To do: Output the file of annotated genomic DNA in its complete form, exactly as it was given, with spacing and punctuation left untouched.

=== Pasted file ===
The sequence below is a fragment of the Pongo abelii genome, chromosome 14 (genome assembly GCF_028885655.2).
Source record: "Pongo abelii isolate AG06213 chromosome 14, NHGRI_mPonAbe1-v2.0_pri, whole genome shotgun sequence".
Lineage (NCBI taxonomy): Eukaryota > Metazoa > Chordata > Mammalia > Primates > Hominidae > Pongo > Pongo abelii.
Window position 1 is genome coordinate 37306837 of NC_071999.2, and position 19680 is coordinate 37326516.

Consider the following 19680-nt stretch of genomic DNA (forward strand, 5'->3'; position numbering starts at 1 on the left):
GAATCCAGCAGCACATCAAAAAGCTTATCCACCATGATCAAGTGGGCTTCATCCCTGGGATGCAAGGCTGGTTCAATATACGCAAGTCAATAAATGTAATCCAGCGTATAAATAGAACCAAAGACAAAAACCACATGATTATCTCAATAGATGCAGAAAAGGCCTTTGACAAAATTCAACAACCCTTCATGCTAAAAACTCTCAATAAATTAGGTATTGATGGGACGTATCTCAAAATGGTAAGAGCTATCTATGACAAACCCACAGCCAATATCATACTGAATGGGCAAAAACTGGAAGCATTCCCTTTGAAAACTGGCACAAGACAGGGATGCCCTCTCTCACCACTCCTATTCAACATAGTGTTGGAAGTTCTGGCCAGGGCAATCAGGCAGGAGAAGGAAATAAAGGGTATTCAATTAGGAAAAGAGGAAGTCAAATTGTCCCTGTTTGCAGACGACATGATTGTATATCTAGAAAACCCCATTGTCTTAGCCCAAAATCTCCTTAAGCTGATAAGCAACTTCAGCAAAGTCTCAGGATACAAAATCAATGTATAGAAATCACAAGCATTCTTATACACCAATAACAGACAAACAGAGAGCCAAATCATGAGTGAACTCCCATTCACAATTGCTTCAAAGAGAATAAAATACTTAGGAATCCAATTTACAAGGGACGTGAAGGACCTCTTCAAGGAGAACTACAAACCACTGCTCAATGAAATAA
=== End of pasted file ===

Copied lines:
The sequence below is a fragment of the Pongo abelii genome, chromosome 14 (genome assembly GCF_028885655.2).
Source record: "Pongo abelii isolate AG06213 chromosome 14, NHGRI_mPonAbe1-v2.0_pri, whole genome shotgun sequence".
Lineage (NCBI taxonomy): Eukaryota > Metazoa > Chordata > Mammalia > Primates > Hominidae > Pongo > Pongo abelii.
Window position 1 is genome coordinate 37306837 of NC_071999.2, and position 19680 is coordinate 37326516.

Consider the following 19680-nt stretch of genomic DNA (forward strand, 5'->3'; position numbering starts at 1 on the left):
GAATCCAGCAGCACATCAAAAAGCTTATCCACCATGATCAAGTGGGCTTCATCCCTGGGATGCAAGGCTGGTTCAATATACGCAAGTCAATAAATGTAATCCAGCGTATAAATAGAACCAAAGACAAAAACCACATGATTATCTCAATAGATGCAGAAAAGGCCTTTGACAAAATTCAACAACCCTTCATGCTAAAAACTCTCAATAAATTAGGTATTGATGGGACGTATCTCAAAATGGTAAGAGCTATCTATGACAAACCCACAGCCAATATCATACTGAATGGGCAAAAACTGGAAGCATTCCCTTTGAAAACTGGCACAAGACAGGGATGCCCTCTCTCACCACTCCTATTCAACATAGTGTTGGAAGTTCTGGCCAGGGCAATCAGGCAGGAGAAGGAAATAAAGGGTATTCAATTAGGAAAAGAGGAAGTCAAATTGTCCCTGTTTGCAGACGACATGATTGTATATCTAGAAAACCCCATTGTCTTAGCCCAAAATCTCCTTAAGCTGATAAGCAACTTCAGCAAAGTCTCAGGATACAAAATCAATGTATAGAAATCACAAGCATTCTTATACACCAATAACAGACAAACAGAGAGCCAAATCATGAGTGAACTCCCATTCACAATTGCTTCAAAGAGAATAAAATACTTAGGAATCCAATTTACAAGGGACGTGAAGGACCTCTTCAAGGAGAACTACAAACCACTGCTCAATGAAATAA